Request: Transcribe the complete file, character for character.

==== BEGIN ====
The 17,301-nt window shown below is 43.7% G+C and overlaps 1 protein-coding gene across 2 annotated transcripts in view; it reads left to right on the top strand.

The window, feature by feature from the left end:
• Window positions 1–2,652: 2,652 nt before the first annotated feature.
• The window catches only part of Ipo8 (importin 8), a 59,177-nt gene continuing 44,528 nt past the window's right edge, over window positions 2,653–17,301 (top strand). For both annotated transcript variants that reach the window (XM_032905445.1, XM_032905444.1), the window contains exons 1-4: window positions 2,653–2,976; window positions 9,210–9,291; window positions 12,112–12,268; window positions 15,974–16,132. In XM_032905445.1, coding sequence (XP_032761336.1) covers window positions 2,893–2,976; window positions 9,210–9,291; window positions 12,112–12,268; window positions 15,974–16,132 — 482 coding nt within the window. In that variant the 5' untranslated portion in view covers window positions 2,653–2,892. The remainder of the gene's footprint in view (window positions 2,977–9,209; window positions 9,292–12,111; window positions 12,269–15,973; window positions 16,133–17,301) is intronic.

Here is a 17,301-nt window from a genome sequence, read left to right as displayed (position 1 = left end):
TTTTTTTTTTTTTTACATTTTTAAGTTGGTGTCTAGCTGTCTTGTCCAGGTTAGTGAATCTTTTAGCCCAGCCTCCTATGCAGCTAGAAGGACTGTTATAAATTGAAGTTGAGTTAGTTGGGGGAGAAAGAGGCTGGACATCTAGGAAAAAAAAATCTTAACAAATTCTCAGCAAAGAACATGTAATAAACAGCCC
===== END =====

The 17,301-nt window shown below is 43.7% G+C and overlaps 1 protein-coding gene across 2 annotated transcripts in view; it reads left to right on the top strand.

The window, feature by feature from the left end:
• Window positions 1–2,652: 2,652 nt before the first annotated feature.
• The window catches only part of Ipo8 (importin 8), a 59,177-nt gene continuing 44,528 nt past the window's right edge, over window positions 2,653–17,301 (top strand). For both annotated transcript variants that reach the window (XM_032905445.1, XM_032905444.1), the window contains exons 1-4: window positions 2,653–2,976; window positions 9,210–9,291; window positions 12,112–12,268; window positions 15,974–16,132. In XM_032905445.1, coding sequence (XP_032761336.1) covers window positions 2,893–2,976; window positions 9,210–9,291; window positions 12,112–12,268; window positions 15,974–16,132 — 482 coding nt within the window. In that variant the 5' untranslated portion in view covers window positions 2,653–2,892. The remainder of the gene's footprint in view (window positions 2,977–9,209; window positions 9,292–12,111; window positions 12,269–15,973; window positions 16,133–17,301) is intronic.

Here is a 17,301-nt window from a genome sequence, read left to right as displayed (position 1 = left end):
TTTTTTTTTTTTTTACATTTTTAAGTTGGTGTCTAGCTGTCTTGTCCAGGTTAGTGAATCTTTTAGCCCAGCCTCCTATGCAGCTAGAAGGACTGTTATAAATTGAAGTTGAGTTAGTTGGGGGAGAAAGAGGCTGGACATCTAGGAAAAAAAAATCTTAACAAATTCTCAGCAAAGAACATGTAATAAACAGCCC